Coordinator of the MDSR Action Network, Dr Louise Hulton, worked with Young Midwife Leaders as part of the Midwifery Symposium to demonstrate the value of multi-disciplinary team involvement in MDSR
In the lead up to the 2016 Women Deliver Conference in Copenhagen, the UNFPA, the World Health Organization and the International Confederation of Midwives held a satellite Midwifery Symposium titled ‘Young Midwives in the Lead’.
- Support young midwives with leadership potential to become powerful strategic leaders and advocates, who can engage in national policy dialogues with a stronger evidence-based voice.
- Emphasise the vital role that midwives can play in achieving the new Sustainable Development Goals (SDGs) and equip them with increased knowledge about global commitments, latest research findings and evidence base, and knowledge of global midwifery programmes to fulfil this role.
- Create a global network of YMLs to serve as a platform for exchanging good practices and innovations for improving quality of midwifery care and enabling the young midwives to have a wider impact across the entire health and social care system.
- Showcase how global investments in YML can help improve quality of midwifery practice and emphasising the importance of investment in research, advocacy, mentorship and leadership skills of young midwife leaders.
The organisers of the Symposium invited the Coordinator for the Maternal Death Surveillance and Response Action Network, Dr Louise Hulton, to participate as a technical resource and an advocate to raise awareness of the MDSR network.
In a session titled ‘Harnessing the Evidence’, Dr Hulton worked with a group of Young Midwife Leaders to familiarise them with the process of MDSR and to support them to take the lead in advocating for the MDSR model in their home countries. She was joined by Louise Silverton from the Royal College of Midwives who supported the exercise.
The session was the perfect opportunity to engage YMLs in a discussion about the importance of their role in every aspect of the cycle of MDSRs, from the identification and notification of maternal deaths, through the review and analysis process, to the creation, implementation and monitoring of recommendations to improve quality of care.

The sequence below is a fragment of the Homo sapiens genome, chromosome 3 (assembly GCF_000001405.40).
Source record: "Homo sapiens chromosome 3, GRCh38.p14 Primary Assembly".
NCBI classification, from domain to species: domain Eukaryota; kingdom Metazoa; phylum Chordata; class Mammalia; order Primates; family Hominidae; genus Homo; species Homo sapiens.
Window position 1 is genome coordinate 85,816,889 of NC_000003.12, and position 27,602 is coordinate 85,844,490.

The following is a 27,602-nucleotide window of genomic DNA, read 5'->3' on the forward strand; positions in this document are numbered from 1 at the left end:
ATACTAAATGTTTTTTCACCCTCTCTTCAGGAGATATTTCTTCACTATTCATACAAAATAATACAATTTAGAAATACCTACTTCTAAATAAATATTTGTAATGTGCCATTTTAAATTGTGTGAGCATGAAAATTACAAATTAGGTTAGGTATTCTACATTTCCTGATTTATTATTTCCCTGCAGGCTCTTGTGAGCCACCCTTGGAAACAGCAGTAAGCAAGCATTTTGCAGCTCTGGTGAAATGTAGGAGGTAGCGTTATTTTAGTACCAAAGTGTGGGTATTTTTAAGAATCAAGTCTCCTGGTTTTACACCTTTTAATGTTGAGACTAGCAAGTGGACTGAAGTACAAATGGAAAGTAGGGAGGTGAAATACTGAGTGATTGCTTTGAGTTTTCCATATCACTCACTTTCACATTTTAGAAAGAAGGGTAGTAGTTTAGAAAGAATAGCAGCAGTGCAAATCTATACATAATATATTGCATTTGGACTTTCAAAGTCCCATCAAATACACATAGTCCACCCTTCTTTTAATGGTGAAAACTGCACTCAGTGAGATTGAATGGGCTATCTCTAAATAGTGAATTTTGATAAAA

It was emphasised that the fundamental principles of the MDSR model protect and support health workers through the process, with Confidentiality, Anonymity and a ‘No name, no blame’ culture essential to the success of the model.
Dr Hulton explained the role that midwives and other healthcare actors can play in establishing these principles:
- Confidentiality: local data collectors and involved health care workers should be the only staff to see the names of the deceased and keep that knowledge contained within the review committees. All individuals with access to identifying information should sign a non-disclosure confidentiality agreement.
- Anonymity: all paperwork involved in the reviews should have identifying names obscured or absent to protect the patient, family, friends, and staff members involved.
- ‘No name, no blame’ culture: there needs to be acknowledgements throughout the health system that mistakes do happen, and a constructive approach taken when they do. Learning from mistakes allows preventive measures to be taken in the future. ‘No blame’ should never mean ‘no accountability’, but support and training are better solutions to preventing future deaths than encouraging healthcare workers to shoulder blame. The establishment of a multi-professional committee to oversee MDSR can go a long way towards building a sense of solidarity and understanding of the crucial role that each cadre of worker, including midwives, plays in the process. This sort of committee can also bring in new perspectives on the process and draw a fuller picture.
Finally, the YMLs were engaged in a short role play where they were asked to make the case to Clinical Officer (played by International Confederation of Midwives’ Senior Midwifery Advisor, Nester Moyo) for introducing MDSR to measure maternal and newborn deaths and identify evidence-based actions needed to improve quality of care.
The YMLs stepped up to the challenge and delivered a compelling case to the Clinical Officer for establishing MDSR in order to create an evidence-based culture of accountability and action for women and babies.
The training and advocacy opportunity for these YMLs during the ‘Harnessing the Evidence’ session directly delivered on the objectives of the Symposium by providing YMLs with the practical tools to be able to draw on evidence, strategically advocate for improvements, and in so doing, take the lead on MDSR.
To read more about the Midwifery Symposium and to hear the voices of the YMLs, please visit the ICM website here.
This case study was informed by feedback from Dr Louise Hulton and materials drafted for the ‘Harnessing the Evidence’ session.